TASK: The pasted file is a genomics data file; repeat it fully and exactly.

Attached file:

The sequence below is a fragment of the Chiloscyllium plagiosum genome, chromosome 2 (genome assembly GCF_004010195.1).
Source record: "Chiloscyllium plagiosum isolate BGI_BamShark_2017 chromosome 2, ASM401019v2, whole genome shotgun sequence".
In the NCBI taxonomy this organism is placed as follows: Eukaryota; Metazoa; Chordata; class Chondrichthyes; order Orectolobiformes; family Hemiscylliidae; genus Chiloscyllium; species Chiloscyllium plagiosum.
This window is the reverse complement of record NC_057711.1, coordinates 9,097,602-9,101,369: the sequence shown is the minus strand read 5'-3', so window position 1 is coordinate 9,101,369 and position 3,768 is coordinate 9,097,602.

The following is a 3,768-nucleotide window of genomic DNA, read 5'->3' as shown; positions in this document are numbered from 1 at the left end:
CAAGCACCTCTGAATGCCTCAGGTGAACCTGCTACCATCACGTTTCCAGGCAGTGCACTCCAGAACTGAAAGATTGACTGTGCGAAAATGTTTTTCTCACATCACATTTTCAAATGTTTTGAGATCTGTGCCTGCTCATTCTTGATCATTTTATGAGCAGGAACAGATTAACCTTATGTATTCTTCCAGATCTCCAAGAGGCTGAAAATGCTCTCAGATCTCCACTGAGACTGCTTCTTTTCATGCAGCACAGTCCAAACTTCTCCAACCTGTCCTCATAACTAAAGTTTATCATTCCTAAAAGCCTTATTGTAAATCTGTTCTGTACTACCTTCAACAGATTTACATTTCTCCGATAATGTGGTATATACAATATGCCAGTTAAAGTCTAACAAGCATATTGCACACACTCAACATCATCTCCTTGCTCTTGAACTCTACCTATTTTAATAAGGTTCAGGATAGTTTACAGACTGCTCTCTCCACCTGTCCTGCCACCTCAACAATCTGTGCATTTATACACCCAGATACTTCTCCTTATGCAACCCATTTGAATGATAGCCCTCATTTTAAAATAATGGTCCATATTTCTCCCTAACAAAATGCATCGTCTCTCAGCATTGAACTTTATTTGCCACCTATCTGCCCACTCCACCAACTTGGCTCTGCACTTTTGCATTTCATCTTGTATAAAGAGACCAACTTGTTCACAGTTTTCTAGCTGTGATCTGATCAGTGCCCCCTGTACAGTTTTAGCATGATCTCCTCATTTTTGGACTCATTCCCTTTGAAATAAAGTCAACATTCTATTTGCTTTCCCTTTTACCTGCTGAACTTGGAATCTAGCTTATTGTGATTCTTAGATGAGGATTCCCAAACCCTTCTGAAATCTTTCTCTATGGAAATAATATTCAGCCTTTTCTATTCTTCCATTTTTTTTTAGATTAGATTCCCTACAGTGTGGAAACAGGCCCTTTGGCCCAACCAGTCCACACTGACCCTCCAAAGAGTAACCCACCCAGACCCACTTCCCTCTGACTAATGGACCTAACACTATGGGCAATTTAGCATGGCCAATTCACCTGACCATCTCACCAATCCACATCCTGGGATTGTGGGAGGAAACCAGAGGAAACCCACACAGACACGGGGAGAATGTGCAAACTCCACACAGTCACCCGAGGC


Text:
The sequence below is a fragment of the Chiloscyllium plagiosum genome, chromosome 2 (genome assembly GCF_004010195.1).
Source record: "Chiloscyllium plagiosum isolate BGI_BamShark_2017 chromosome 2, ASM401019v2, whole genome shotgun sequence".
In the NCBI taxonomy this organism is placed as follows: Eukaryota; Metazoa; Chordata; class Chondrichthyes; order Orectolobiformes; family Hemiscylliidae; genus Chiloscyllium; species Chiloscyllium plagiosum.
This window is the reverse complement of record NC_057711.1, coordinates 9,097,602-9,101,369: the sequence shown is the minus strand read 5'-3', so window position 1 is coordinate 9,101,369 and position 3,768 is coordinate 9,097,602.

The following is a 3,768-nucleotide window of genomic DNA, read 5'->3' as shown; positions in this document are numbered from 1 at the left end:
CAAGCACCTCTGAATGCCTCAGGTGAACCTGCTACCATCACGTTTCCAGGCAGTGCACTCCAGAACTGAAAGATTGACTGTGCGAAAATGTTTTTCTCACATCACATTTTCAAATGTTTTGAGATCTGTGCCTGCTCATTCTTGATCATTTTATGAGCAGGAACAGATTAACCTTATGTATTCTTCCAGATCTCCAAGAGGCTGAAAATGCTCTCAGATCTCCACTGAGACTGCTTCTTTTCATGCAGCACAGTCCAAACTTCTCCAACCTGTCCTCATAACTAAAGTTTATCATTCCTAAAAGCCTTATTGTAAATCTGTTCTGTACTACCTTCAACAGATTTACATTTCTCCGATAATGTGGTATATACAATATGCCAGTTAAAGTCTAACAAGCATATTGCACACACTCAACATCATCTCCTTGCTCTTGAACTCTACCTATTTTAATAAGGTTCAGGATAGTTTACAGACTGCTCTCTCCACCTGTCCTGCCACCTCAACAATCTGTGCATTTATACACCCAGATACTTCTCCTTATGCAACCCATTTGAATGATAGCCCTCATTTTAAAATAATGGTCCATATTTCTCCCTAACAAAATGCATCGTCTCTCAGCATTGAACTTTATTTGCCACCTATCTGCCCACTCCACCAACTTGGCTCTGCACTTTTGCATTTCATCTTGTATAAAGAGACCAACTTGTTCACAGTTTTCTAGCTGTGATCTGATCAGTGCCCCCTGTACAGTTTTAGCATGATCTCCTCATTTTTGGACTCATTCCCTTTGAAATAAAGTCAACATTCTATTTGCTTTCCCTTTTACCTGCTGAACTTGGAATCTAGCTTATTGTGATTCTTAGATGAGGATTCCCAAACCCTTCTGAAATCTTTCTCTATGGAAATAATATTCAGCCTTTTCTATTCTTCCATTTTTTTTTAGATTAGATTCCCTACAGTGTGGAAACAGGCCCTTTGGCCCAACCAGTCCACACTGACCCTCCAAAGAGTAACCCACCCAGACCCACTTCCCTCTGACTAATGGACCTAACACTATGGGCAATTTAGCATGGCCAATTCACCTGACCATCTCACCAATCCACATCCTGGGATTGTGGGAGGAAACCAGAGGAAACCCACACAGACACGGGGAGAATGTGCAAACTCCACACAGTCACCCGAGGC